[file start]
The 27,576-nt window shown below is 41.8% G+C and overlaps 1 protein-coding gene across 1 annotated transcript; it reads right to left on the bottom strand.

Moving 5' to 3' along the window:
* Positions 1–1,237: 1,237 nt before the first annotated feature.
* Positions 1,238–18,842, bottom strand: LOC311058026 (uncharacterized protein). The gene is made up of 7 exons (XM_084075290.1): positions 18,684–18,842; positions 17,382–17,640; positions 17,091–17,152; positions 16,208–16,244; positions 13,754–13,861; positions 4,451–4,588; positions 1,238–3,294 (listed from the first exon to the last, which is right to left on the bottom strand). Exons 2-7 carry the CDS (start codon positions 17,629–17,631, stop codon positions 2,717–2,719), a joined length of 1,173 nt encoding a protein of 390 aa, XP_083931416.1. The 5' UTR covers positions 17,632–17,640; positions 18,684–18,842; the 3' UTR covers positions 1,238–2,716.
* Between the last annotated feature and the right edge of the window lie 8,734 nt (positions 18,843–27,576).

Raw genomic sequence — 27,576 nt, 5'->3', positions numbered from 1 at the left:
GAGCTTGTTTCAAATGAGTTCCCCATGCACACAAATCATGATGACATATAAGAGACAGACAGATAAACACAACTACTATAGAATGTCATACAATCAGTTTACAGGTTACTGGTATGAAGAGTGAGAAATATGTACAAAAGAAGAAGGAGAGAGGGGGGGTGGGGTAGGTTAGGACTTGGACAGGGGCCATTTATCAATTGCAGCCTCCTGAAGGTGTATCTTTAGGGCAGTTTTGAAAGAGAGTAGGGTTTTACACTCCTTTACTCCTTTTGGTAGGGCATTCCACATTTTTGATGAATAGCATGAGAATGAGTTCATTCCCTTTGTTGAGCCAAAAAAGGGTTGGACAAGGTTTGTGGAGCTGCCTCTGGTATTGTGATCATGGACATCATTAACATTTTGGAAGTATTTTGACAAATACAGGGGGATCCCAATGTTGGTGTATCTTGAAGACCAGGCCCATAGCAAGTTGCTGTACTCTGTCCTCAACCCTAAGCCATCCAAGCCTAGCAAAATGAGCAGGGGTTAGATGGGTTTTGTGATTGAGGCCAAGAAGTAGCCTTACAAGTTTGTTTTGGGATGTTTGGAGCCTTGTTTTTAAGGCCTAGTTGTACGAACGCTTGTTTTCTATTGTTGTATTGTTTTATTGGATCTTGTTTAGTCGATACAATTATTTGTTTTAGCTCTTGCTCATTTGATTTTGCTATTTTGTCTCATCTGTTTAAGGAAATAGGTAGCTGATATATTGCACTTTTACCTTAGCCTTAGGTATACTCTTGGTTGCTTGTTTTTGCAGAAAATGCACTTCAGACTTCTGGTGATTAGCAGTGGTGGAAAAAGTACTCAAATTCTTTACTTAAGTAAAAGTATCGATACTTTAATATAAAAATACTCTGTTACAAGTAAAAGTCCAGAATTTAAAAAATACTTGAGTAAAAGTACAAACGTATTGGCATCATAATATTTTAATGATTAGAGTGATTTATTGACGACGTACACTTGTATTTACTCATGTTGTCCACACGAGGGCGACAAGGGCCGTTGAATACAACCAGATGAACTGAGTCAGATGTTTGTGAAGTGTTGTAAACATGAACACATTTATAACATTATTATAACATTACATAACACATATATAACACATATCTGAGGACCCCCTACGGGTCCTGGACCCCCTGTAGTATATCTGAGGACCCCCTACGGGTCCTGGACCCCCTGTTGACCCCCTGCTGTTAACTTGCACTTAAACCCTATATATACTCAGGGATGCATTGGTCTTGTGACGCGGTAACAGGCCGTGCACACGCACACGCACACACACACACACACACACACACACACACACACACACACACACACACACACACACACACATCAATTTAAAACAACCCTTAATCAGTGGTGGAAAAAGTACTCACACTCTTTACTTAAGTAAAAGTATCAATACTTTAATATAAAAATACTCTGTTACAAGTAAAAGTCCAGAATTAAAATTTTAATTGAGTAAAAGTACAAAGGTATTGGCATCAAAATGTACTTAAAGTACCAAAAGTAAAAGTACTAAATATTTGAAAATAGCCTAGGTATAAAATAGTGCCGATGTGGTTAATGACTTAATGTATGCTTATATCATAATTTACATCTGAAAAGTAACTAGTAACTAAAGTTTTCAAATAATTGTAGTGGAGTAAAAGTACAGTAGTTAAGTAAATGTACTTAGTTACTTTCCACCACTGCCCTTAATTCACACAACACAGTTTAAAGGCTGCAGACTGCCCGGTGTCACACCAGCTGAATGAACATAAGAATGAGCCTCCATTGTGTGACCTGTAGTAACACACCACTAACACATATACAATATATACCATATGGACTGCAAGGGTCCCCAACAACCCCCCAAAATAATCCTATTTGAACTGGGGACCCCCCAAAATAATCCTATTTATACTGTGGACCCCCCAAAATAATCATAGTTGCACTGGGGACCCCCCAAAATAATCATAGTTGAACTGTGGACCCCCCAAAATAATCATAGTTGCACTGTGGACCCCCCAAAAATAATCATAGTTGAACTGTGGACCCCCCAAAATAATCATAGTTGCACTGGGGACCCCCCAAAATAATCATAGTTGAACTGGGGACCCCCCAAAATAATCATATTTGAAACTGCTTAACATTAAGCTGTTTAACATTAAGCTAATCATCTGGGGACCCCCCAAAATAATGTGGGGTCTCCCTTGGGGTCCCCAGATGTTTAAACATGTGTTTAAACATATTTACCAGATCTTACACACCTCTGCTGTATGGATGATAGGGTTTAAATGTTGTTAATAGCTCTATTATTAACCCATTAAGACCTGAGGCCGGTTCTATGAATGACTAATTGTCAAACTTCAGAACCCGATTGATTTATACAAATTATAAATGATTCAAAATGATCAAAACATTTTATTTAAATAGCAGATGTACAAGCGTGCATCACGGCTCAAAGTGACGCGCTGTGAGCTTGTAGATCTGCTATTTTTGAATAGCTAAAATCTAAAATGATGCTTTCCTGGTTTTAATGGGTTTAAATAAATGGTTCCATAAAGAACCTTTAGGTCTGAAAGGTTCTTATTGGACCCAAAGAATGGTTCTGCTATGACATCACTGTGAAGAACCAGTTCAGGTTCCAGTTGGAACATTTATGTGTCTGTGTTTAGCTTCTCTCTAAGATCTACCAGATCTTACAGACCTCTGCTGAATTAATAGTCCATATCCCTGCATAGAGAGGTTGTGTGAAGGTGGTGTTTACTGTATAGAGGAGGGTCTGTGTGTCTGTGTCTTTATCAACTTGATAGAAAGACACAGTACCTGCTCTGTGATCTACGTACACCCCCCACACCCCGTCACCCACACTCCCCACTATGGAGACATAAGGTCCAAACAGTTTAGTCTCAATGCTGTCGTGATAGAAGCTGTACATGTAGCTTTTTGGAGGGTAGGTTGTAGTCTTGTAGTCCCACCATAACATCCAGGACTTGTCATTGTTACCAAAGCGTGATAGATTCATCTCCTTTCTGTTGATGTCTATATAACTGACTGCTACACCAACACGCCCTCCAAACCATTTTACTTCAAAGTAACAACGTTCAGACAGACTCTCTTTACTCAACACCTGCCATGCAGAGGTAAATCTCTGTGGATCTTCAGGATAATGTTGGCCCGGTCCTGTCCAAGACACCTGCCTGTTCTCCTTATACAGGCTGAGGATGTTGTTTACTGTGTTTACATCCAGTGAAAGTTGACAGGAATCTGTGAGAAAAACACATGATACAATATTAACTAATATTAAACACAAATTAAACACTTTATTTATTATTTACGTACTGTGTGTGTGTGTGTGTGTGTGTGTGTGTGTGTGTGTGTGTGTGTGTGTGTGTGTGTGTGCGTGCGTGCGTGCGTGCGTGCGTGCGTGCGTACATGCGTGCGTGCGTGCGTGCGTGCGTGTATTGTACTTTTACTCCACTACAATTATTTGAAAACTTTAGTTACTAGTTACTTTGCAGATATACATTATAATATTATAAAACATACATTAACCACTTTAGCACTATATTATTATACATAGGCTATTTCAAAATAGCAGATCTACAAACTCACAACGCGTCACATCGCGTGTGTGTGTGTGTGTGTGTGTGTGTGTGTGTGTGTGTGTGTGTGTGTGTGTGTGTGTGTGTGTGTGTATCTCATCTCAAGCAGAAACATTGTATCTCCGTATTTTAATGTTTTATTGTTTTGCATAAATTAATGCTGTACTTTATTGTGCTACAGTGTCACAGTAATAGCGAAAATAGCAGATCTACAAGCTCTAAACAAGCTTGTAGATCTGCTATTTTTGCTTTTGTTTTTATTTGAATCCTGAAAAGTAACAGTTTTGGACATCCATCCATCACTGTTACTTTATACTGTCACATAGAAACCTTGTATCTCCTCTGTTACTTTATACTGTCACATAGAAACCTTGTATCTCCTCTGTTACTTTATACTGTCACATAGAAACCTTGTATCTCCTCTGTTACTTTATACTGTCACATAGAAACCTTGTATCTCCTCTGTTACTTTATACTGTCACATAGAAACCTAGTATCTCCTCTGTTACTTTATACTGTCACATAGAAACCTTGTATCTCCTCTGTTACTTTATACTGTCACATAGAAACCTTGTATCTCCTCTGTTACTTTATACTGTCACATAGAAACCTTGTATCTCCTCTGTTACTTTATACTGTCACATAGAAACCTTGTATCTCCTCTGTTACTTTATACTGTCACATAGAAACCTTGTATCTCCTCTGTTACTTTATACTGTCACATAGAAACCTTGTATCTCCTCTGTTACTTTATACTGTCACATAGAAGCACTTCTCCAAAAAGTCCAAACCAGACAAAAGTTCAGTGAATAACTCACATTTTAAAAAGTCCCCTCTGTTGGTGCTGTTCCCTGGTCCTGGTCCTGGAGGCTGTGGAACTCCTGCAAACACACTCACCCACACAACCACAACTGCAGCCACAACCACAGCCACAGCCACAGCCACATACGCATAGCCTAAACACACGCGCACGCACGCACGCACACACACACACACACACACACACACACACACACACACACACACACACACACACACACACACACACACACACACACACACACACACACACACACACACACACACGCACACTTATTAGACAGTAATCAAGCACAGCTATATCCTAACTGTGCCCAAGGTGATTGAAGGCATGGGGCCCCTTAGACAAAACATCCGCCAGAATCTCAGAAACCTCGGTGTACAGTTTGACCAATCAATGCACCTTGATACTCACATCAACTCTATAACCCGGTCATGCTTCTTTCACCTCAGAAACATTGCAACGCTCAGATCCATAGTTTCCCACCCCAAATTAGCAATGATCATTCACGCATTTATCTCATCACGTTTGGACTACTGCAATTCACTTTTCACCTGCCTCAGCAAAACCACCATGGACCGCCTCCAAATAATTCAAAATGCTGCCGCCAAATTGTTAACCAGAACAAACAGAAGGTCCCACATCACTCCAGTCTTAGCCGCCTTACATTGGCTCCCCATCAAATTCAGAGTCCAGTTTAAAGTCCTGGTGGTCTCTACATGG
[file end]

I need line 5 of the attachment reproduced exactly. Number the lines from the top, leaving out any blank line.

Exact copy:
* Between the last annotated feature and the right edge of the window lie 8,734 nt (positions 18,843–27,576).